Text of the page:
Competitive, safe, reliable and cost-effective goods and services are a key prerequisite for enhancing an industry’s competitiveness and export market share in tradable goods and services. Industries therefore have a continuous need for market information, know-how, restructuring and upgrading. This is usually supported by investment and technology inflows for process upgrading, as well as by productivity and quality management improvement.
UNIDO’s assistance aims to build the capacities of both public and private institutions in developing countries to formulate trade policies and strategies based on economic and statistical analysis; to benchmark competitive performance at sectoral and product levels; and to establish trade-related databases, such as inventories of technical barriers to trade (TBT), which are designed to expand exports from the industrial sector.
UNIDO’s assistance also provides technical support in establishing regional and national productivity centres to enhance enterprise productivity and export capacity. The activities are mainly targetted at strengthening institutional capacity through the provision of expert knowledge, training programmes, study tours and equipment, the development of tools and methodologies, and the implementation of pilot demonstration projects for replication.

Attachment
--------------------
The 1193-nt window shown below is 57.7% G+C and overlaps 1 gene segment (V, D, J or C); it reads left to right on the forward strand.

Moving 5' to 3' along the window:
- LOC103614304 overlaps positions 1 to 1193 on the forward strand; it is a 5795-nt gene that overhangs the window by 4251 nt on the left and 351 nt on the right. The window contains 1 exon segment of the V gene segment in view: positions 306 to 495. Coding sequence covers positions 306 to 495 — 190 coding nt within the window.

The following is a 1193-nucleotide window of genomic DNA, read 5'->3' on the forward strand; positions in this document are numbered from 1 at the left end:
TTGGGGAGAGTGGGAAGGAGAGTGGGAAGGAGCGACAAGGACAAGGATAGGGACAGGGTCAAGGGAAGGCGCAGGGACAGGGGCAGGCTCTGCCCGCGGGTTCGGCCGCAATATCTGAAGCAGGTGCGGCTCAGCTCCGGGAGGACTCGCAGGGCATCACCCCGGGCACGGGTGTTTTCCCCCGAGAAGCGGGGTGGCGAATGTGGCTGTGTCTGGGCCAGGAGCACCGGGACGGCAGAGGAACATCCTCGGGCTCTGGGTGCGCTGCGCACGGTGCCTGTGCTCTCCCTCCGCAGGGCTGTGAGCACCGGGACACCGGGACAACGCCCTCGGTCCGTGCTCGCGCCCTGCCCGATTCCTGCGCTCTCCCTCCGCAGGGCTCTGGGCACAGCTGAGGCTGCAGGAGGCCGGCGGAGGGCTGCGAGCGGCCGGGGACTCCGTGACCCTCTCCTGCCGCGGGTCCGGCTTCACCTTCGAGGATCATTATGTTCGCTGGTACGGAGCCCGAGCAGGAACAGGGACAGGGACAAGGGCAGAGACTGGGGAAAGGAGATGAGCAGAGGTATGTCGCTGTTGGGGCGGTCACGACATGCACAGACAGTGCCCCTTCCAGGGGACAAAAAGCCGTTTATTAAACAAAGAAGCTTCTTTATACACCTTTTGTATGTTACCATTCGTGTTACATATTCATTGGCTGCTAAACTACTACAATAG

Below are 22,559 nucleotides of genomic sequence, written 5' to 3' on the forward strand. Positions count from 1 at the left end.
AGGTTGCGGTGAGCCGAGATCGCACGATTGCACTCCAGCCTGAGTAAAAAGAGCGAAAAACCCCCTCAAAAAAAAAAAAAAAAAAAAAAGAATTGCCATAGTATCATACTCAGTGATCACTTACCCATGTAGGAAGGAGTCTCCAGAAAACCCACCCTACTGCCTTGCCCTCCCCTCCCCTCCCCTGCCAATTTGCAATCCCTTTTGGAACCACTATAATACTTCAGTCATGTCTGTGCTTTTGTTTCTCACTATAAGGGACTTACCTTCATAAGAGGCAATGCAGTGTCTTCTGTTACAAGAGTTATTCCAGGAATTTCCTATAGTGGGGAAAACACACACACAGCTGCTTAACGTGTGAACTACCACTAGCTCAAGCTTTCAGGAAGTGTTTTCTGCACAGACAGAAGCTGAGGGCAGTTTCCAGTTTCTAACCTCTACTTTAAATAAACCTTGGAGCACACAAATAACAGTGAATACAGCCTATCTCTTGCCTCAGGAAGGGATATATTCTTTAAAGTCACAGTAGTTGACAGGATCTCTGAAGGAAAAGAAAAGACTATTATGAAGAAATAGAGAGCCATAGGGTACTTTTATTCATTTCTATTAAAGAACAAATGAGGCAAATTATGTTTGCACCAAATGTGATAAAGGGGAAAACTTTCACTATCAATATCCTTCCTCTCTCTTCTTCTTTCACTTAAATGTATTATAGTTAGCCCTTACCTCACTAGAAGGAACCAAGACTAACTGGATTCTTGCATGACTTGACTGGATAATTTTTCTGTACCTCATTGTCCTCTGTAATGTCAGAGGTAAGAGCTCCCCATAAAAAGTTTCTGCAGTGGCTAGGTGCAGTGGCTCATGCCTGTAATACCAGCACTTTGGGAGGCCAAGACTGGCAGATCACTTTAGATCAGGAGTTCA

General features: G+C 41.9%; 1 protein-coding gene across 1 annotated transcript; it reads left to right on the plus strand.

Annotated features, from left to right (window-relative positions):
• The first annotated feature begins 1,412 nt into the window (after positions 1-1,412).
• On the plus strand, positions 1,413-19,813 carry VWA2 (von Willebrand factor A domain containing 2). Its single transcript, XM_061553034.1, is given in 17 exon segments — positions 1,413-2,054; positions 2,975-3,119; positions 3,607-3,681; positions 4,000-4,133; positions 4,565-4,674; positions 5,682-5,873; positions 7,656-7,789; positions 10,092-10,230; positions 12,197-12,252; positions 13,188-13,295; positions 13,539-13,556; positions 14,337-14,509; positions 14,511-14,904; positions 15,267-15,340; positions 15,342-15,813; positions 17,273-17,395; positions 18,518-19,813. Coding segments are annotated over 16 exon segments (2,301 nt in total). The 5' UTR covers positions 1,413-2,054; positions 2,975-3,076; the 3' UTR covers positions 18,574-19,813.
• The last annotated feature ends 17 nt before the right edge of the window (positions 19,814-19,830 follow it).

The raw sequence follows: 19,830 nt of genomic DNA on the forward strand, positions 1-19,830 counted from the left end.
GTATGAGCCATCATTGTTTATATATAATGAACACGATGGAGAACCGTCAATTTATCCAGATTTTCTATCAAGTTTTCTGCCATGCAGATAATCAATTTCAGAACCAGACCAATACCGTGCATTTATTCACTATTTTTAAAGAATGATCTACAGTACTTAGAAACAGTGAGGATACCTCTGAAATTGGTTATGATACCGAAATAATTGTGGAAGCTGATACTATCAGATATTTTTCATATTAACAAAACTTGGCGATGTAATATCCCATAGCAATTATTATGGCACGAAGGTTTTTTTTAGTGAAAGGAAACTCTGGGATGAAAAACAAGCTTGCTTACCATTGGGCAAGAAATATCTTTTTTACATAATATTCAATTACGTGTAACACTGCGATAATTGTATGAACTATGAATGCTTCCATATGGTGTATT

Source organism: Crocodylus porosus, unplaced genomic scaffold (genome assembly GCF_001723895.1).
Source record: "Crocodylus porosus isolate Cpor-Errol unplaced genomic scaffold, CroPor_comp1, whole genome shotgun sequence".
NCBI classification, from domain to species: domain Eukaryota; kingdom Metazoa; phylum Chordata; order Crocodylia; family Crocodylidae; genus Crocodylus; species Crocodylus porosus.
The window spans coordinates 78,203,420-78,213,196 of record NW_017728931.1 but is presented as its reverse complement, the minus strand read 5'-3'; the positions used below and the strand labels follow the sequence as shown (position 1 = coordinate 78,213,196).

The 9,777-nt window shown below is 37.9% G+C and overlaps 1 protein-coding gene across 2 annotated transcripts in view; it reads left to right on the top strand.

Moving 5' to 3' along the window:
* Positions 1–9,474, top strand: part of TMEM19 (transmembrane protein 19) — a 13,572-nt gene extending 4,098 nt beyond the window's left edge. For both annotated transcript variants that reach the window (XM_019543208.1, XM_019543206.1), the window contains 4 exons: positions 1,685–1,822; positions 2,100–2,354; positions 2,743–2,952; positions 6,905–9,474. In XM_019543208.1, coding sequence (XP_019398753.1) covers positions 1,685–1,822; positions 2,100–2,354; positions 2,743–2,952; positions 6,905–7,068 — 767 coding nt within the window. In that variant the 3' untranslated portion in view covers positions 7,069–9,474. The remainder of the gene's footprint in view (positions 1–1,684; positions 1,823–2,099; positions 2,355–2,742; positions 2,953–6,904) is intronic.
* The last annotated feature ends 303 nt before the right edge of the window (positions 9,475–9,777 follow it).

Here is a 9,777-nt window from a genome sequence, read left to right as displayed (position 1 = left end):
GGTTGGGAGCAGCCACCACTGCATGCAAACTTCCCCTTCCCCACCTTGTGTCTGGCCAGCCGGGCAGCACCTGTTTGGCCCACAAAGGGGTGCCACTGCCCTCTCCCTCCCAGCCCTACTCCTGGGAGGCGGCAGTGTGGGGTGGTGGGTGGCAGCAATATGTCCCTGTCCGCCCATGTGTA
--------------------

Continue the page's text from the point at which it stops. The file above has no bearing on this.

In summary, the overall objective of the assistance offered by UNIDO is to strengthen the capacity of developing countries and countries with economies in transition to raise their productivity so that they can compete in the global market and benefit from the trade opportunities presented to them under the open rule-based trading system. To this end, there are two broad categories of interventions:
- Capacity building in the area of standards, metrology, testing and accreditation to overcome TBT and Sanitary and Phytosanitary Measures constraints; and
- Quality and productivity improvements to enhance the competitiveness of developing country enterprises, and support for the development of mechanisms to assist them in accessing global subcontracting and supply chains and networks.